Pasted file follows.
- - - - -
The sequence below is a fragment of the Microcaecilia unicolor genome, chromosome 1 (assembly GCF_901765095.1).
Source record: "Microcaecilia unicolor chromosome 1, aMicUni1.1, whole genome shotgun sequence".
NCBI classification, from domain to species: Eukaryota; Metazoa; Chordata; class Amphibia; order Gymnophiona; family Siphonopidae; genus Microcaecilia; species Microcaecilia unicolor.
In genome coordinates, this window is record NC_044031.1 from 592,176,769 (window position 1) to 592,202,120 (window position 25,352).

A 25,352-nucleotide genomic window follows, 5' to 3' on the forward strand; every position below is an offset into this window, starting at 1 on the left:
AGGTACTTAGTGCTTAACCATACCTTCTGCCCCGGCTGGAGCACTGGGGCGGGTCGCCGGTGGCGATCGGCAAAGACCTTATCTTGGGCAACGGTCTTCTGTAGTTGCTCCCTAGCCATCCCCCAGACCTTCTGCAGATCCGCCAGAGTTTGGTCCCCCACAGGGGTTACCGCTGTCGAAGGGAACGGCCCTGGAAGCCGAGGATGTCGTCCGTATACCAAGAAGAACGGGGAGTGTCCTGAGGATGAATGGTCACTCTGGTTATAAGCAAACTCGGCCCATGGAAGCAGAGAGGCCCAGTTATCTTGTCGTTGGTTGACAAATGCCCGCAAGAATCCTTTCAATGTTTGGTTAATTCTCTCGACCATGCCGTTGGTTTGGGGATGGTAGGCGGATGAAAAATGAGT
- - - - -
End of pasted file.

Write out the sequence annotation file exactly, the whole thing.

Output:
The sequence below is a fragment of the Microcaecilia unicolor genome, chromosome 1 (assembly GCF_901765095.1).
Source record: "Microcaecilia unicolor chromosome 1, aMicUni1.1, whole genome shotgun sequence".
NCBI classification, from domain to species: Eukaryota; Metazoa; Chordata; class Amphibia; order Gymnophiona; family Siphonopidae; genus Microcaecilia; species Microcaecilia unicolor.
In genome coordinates, this window is record NC_044031.1 from 592,176,769 (window position 1) to 592,202,120 (window position 25,352).

A 25,352-nucleotide genomic window follows, 5' to 3' on the forward strand; every position below is an offset into this window, starting at 1 on the left:
AGGTACTTAGTGCTTAACCATACCTTCTGCCCCGGCTGGAGCACTGGGGCGGGTCGCCGGTGGCGATCGGCAAAGACCTTATCTTGGGCAACGGTCTTCTGTAGTTGCTCCCTAGCCATCCCCCAGACCTTCTGCAGATCCGCCAGAGTTTGGTCCCCCACAGGGGTTACCGCTGTCGAAGGGAACGGCCCTGGAAGCCGAGGATGTCGTCCGTATACCAAGAAGAACGGGGAGTGTCCTGAGGATGAATGGTCACTCTGGTTATAAGCAAACTCGGCCCATGGAAGCAGAGAGGCCCAGTTATCTTGTCGTTGGTTGACAAATGCCCGCAAGAATCCTTTCAATGTTTGGTTAATTCTCTCGACCATGCCGTTGGTTTGGGGATGGTAGGCGGATGAAAAATGAGT